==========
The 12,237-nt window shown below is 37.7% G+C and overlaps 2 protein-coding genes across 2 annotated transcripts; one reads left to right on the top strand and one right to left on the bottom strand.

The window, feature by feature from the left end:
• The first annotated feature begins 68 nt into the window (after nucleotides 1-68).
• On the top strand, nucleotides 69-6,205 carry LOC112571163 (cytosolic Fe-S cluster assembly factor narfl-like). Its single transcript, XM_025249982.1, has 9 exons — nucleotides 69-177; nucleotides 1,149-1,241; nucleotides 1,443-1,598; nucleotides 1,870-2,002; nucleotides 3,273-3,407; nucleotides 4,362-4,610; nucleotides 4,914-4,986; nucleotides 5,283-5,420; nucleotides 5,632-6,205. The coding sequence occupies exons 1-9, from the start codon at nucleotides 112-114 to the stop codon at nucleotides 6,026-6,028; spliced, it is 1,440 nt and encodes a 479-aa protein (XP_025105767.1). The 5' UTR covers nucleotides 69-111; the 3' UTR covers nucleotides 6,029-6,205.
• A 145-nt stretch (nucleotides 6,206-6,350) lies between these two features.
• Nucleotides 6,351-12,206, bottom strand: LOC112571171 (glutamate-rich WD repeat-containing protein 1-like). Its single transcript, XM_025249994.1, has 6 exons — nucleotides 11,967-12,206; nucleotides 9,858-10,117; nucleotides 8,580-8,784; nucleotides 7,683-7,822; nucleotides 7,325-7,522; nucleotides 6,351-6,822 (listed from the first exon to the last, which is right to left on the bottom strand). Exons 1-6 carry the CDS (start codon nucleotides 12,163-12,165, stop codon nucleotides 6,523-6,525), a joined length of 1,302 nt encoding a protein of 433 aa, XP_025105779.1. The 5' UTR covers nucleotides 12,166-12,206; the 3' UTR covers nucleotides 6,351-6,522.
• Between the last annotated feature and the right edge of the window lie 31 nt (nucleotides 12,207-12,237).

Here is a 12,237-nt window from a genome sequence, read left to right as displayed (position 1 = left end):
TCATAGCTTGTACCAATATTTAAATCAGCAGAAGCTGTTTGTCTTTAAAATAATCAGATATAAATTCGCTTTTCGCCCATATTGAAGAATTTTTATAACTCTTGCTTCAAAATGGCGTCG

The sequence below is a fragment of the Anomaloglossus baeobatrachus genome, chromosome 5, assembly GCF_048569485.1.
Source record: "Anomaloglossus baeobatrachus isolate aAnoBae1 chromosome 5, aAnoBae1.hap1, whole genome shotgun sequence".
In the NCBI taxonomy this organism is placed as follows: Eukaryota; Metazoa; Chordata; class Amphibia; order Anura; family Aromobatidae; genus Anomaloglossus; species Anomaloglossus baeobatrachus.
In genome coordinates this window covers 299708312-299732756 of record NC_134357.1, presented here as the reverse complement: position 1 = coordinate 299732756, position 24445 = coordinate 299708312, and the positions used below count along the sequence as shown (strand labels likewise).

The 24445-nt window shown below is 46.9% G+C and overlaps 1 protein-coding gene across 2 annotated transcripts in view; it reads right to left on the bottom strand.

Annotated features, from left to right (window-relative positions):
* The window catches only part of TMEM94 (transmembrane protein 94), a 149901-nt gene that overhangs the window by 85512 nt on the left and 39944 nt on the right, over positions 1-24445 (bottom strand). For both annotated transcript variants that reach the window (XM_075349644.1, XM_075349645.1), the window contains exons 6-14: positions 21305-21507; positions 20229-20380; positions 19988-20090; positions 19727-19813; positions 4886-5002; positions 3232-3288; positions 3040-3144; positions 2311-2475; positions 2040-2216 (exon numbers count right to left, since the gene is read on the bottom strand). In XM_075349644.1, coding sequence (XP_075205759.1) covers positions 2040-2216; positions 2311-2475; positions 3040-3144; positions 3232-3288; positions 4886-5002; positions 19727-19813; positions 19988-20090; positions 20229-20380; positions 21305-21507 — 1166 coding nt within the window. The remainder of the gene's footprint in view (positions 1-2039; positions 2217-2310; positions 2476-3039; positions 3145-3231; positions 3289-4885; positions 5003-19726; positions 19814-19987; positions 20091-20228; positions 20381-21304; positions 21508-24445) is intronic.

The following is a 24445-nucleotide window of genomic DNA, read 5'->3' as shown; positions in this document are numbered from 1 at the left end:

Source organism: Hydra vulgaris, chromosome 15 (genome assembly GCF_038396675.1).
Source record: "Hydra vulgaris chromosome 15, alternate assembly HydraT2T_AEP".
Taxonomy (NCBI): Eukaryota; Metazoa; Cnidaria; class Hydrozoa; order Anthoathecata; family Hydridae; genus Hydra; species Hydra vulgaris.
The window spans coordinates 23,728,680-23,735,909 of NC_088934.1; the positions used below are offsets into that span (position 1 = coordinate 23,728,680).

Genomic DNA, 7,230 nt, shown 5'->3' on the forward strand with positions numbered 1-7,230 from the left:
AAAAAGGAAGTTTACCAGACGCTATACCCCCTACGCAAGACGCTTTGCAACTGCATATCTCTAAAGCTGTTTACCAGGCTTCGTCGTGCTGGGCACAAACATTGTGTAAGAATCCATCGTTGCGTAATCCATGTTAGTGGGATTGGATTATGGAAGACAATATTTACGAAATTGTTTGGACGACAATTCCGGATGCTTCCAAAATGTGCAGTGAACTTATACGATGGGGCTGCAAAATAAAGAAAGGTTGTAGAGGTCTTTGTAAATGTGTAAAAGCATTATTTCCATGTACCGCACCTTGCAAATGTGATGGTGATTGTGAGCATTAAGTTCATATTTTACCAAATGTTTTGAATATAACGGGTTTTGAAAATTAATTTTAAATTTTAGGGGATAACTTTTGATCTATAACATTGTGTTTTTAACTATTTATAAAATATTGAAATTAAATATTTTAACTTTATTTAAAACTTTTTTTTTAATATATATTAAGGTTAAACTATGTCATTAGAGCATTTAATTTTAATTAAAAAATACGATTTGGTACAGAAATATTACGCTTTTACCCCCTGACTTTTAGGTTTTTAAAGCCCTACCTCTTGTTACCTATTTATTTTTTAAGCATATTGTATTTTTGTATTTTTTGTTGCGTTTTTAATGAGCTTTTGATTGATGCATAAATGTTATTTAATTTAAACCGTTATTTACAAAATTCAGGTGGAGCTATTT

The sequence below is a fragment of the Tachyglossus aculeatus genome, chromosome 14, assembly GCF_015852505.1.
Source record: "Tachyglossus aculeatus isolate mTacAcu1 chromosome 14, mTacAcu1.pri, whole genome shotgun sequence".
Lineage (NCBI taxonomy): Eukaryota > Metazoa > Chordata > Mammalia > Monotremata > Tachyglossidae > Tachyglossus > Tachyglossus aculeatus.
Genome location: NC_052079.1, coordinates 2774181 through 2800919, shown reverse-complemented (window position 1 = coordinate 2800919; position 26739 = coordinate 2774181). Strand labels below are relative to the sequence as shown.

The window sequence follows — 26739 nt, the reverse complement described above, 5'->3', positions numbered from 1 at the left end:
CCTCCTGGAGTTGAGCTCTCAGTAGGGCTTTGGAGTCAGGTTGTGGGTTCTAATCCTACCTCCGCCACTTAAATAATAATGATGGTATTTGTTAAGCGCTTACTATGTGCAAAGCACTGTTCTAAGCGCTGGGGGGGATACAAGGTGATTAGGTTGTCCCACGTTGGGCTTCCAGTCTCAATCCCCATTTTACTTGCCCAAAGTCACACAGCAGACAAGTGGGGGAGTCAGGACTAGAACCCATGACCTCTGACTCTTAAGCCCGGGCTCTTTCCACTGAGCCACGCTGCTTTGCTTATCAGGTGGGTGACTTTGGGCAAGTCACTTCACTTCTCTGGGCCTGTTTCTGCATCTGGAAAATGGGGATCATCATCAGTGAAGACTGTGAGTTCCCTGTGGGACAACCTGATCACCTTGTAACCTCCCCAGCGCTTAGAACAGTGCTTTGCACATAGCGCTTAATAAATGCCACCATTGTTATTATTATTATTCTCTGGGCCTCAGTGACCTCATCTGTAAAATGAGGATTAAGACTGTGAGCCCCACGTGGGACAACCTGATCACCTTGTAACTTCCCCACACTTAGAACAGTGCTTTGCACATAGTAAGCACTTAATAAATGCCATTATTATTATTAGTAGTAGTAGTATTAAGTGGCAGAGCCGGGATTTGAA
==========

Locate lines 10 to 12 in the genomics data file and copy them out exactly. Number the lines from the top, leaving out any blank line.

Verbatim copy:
The sequence below is a fragment of the Anomaloglossus baeobatrachus genome, chromosome 5, assembly GCF_048569485.1.
Source record: "Anomaloglossus baeobatrachus isolate aAnoBae1 chromosome 5, aAnoBae1.hap1, whole genome shotgun sequence".
In the NCBI taxonomy this organism is placed as follows: Eukaryota; Metazoa; Chordata; class Amphibia; order Anura; family Aromobatidae; genus Anomaloglossus; species Anomaloglossus baeobatrachus.